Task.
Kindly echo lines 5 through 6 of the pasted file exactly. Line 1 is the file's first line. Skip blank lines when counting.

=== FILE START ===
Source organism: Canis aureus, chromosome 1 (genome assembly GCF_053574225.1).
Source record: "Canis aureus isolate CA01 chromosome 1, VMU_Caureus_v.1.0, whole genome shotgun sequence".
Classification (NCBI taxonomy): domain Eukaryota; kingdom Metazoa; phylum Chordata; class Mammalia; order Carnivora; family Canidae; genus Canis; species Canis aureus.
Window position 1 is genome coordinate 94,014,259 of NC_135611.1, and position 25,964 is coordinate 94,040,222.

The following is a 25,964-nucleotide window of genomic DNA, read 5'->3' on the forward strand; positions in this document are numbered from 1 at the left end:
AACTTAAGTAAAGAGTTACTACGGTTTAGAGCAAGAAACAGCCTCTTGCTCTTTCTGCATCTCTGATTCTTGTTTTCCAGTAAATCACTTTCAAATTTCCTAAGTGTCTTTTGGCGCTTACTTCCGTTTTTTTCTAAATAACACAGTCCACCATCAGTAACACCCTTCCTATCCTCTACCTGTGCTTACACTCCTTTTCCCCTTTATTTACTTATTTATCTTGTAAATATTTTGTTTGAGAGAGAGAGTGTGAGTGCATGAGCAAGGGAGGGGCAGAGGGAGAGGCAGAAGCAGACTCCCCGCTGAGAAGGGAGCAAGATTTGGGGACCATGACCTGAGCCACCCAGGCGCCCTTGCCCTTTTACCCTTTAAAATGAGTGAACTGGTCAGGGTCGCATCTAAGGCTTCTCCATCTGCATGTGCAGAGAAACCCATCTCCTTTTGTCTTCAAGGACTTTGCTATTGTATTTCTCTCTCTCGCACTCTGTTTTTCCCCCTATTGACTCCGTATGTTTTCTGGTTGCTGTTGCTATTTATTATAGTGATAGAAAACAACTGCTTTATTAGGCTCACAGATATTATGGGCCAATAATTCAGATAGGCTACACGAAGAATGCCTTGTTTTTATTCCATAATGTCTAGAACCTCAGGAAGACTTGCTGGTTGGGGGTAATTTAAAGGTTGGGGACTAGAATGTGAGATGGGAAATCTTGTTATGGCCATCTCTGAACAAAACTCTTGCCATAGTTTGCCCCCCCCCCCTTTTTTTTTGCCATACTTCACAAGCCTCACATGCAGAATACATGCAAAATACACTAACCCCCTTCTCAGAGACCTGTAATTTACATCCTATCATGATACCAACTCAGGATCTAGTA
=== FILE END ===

The following is a 25,964-nucleotide window of genomic DNA, read 5'->3' on the forward strand; positions in this document are numbered from 1 at the left end:
AACTTAAGTAAAGAGTTACTACGGTTTAGAGCAAGAAACAGCCTCTTGCTCTTTCTGCATCTCTGATTCTTGTTTTCCAGTAAATCACTTTCAAATTTCCTAAGTGTCTTTTGGCGCTTACTTCCGTTTTTTTCTAAATAACACAGTCCACCATCAGTAACACCCTTCCTATCCTCTACCTGTGCTTACACTCCTTTTCCCCTTTATTTACTTATTTATCTTGTAAATATTTTGTTTGAGAGAGAGAGTGTGAGTGCATGAGCAAGGGAGGGGCAGAGGGAGAGGCAGAAGCAGACTCCCCGCTGAGAAGGGAGCAAGATTTGGGGACCATGACCTGAGCCACCCAGGCGCCCTTGCCCTTTTACCCTTTAAAATGAGTGAACTGGTCAGGGTCGCATCTAAGGCTTCTCCATCTGCATGTGCAGAGAAACCCATCTCCTTTTGTCTTCAAGGACTTTGCTATTGTATTTCTCTCTCTCGCACTCTGTTTTTCCCCCTATTGACTCCGTATGTTTTCTGGTTGCTGTTGCTATTTATTATAGTGATAGAAAACAACTGCTTTATTAGGCTCACAGATATTATGGGCCAATAATTCAGATAGGCTACACGAAGAATGCCTTGTTTTTATTCCATAATGTCTAGAACCTCAGGAAGACTTGCTGGTTGGGGGTAATTTAAAGGTTGGGGACTAGAATGTGAGATGGGAAATCTTGTTATGGCCATCTCTGAACAAAACTCTTGCCATAGTTTGCCCCCCCCCCCTTTTTTTTTGCCATACTTCACAAGCCTCACATGCAGAATACATGCAAAATACACTAACCCCCTTCTCAGAGACCTGTAATTTACATCCTATCATGATACCAACTCAGGATCTAGTA